Before electrifying the press at Cannes last year with “Les Misérables,” Ly gained some notoriety with a short documentary focusing on three weeks of riots in 2005 that took place in Montfermeil. The riots involved primarily youth of African descent in an uprising stoked by increased unemployment, poor housing conditions, and routine harassment at the hands of the police. It resulted in the death of two teenagers, and multiple injuries.

Ly interviewed people on all sides to get a complete picture of what happened. It was a tactic that he later employed in “Les Misérables,” capturing every point of view in a film that tells a similar story of events that lead up to an uprising against an anti-crime brigade in Montfermeil.

“Scenes of young men throwing Molotov cocktails at an overwhelmed police was all over the television news,” he said. “And then it occurred to me that no one had ever made the connection between Hugo’s Gavroche [the character who became synonymous with marginalized youth living on the streets], dying in the barricades of Saint-Denis street [the center of the Paris uprising of 1832, immortalized in Hugo’s novel], to those young kids in 2005, who had to go up against the violence of law enforcement. So, following the 2005 events, I picked up a camera and filmed my city for a year.”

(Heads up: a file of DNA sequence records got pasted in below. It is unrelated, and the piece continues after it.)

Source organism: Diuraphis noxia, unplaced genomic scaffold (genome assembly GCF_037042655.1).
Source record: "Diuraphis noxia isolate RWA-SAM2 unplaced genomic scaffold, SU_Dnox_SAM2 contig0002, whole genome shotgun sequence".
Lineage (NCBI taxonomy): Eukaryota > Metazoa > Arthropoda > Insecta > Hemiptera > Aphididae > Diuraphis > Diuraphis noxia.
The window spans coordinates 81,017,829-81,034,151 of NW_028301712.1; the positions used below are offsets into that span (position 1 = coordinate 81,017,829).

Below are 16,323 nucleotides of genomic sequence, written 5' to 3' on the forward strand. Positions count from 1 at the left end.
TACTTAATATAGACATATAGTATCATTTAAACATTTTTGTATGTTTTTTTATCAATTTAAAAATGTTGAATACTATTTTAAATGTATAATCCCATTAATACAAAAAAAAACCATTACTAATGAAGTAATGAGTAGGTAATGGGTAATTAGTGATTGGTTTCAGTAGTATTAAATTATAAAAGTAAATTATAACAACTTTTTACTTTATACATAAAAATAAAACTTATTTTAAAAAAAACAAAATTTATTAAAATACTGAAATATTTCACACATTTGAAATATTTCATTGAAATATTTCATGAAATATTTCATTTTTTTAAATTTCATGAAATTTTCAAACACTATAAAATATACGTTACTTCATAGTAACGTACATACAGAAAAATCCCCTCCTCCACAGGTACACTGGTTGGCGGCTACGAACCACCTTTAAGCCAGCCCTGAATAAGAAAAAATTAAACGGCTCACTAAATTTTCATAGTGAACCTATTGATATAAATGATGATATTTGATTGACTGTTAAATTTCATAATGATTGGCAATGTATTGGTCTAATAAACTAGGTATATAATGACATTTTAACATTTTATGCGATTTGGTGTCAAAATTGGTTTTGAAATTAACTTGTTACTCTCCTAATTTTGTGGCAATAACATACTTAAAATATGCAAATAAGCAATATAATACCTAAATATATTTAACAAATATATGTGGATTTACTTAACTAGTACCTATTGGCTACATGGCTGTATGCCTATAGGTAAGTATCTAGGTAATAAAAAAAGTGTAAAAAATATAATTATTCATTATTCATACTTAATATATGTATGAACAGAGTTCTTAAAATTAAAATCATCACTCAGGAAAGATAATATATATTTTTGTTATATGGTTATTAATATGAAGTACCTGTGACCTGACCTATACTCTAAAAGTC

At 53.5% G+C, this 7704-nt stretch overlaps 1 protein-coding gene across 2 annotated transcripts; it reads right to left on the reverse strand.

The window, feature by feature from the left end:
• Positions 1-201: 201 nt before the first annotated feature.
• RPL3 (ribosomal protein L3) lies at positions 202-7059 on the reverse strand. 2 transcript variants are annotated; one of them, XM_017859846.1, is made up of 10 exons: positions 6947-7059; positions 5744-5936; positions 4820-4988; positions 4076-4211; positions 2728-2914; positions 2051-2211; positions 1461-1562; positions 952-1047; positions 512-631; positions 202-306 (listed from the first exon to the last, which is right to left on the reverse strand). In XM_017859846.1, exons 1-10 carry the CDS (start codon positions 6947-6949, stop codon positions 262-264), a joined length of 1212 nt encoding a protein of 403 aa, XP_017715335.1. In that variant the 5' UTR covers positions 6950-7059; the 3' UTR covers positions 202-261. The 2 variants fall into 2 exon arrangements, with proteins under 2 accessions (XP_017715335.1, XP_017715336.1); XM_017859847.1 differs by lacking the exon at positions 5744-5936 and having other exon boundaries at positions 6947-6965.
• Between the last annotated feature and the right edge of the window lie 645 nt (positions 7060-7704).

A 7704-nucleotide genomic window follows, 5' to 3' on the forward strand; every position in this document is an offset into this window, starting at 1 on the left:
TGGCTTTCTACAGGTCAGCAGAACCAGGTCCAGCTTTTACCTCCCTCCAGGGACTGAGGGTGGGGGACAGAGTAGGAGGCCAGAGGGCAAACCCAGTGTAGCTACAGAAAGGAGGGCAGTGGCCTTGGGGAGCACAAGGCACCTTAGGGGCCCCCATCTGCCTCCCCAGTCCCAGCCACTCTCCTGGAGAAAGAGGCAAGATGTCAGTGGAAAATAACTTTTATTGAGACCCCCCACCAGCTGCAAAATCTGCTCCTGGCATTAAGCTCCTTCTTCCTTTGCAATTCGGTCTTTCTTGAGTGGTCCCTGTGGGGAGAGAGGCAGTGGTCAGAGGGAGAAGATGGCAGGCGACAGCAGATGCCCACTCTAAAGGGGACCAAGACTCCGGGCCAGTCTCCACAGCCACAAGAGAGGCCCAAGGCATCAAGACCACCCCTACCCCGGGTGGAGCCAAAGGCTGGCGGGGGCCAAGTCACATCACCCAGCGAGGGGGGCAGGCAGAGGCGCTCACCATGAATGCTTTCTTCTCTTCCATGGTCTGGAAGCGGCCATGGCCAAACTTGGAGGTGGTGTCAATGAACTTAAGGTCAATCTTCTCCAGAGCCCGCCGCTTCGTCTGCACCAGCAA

From the footage came the 2007 documentary, “365 Jours à Clichy-Montfermeil” (“365 Days in Clichy-Montfermeil”), which would eventually inspire a 2017 narrative short film, and then the production of the feature “Les Misérables” a year later.

Ly spent the last 15 years working to make his own cinematic voice heard. The success that “Les Misérables” has achieved so far represents major progress in terms of visibility, especially for black filmmakers in France.

“I think it’s really important to have some hope that there will be more and more people like me who get to tell their own stories,” he said. “But I can only hope that it will allow me to continue to make films the way that I want to, because it was really challenging trying to get this one made, when it came to finding the money for it. So it would be good if it wasn’t so difficult the next time.”

“Les Misérables” is now in limited release from Amazon Studios.